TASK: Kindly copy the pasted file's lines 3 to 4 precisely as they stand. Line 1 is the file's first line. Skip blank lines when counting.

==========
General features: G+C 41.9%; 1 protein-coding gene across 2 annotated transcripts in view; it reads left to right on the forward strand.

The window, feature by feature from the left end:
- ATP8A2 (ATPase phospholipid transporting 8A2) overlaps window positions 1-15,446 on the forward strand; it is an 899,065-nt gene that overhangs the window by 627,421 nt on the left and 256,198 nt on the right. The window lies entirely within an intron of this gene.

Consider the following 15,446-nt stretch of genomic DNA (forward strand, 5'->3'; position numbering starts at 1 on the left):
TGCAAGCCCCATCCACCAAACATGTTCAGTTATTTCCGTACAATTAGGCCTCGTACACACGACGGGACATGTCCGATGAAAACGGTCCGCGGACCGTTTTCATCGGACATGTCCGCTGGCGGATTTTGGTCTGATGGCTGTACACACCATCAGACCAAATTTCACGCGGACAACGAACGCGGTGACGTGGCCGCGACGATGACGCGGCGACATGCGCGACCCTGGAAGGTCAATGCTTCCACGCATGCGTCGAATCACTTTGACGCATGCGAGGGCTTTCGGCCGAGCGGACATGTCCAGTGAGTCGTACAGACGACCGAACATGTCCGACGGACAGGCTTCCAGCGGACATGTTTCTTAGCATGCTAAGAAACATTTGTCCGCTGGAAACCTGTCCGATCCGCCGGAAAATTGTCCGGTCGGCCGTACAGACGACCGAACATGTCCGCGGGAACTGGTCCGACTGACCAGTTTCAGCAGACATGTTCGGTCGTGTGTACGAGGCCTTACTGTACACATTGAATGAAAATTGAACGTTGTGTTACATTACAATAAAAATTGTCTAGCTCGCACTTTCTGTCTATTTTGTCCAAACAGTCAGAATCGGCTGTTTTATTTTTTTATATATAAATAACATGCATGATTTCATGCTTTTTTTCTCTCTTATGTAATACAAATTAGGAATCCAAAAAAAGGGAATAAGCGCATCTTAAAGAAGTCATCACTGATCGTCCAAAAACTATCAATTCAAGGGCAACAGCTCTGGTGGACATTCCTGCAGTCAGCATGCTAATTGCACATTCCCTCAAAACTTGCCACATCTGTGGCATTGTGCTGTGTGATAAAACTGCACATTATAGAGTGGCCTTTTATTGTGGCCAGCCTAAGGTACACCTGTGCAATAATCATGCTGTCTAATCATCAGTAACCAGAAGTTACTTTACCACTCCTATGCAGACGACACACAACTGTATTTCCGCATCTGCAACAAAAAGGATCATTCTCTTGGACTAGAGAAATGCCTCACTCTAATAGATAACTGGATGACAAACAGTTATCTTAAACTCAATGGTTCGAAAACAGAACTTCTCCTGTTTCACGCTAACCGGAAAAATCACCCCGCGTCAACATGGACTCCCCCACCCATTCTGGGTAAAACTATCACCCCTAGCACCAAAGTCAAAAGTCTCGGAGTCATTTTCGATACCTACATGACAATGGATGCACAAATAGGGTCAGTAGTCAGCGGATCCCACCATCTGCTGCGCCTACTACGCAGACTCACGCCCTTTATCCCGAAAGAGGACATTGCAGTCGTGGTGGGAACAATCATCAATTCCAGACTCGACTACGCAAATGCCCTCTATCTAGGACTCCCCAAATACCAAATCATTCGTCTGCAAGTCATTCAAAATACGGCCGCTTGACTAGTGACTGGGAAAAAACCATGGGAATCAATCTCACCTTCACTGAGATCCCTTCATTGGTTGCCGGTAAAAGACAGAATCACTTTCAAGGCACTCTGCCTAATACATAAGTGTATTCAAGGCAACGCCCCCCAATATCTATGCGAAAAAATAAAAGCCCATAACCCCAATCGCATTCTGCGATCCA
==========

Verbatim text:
- ATP8A2 (ATPase phospholipid transporting 8A2) overlaps window positions 1-15,446 on the forward strand; it is an 899,065-nt gene that overhangs the window by 627,421 nt on the left and 256,198 nt on the right. The window lies entirely within an intron of this gene.

Consider the following 15,446-nt stretch of genomic DNA (forward strand, 5'->3'; position numbering starts at 1 on the left):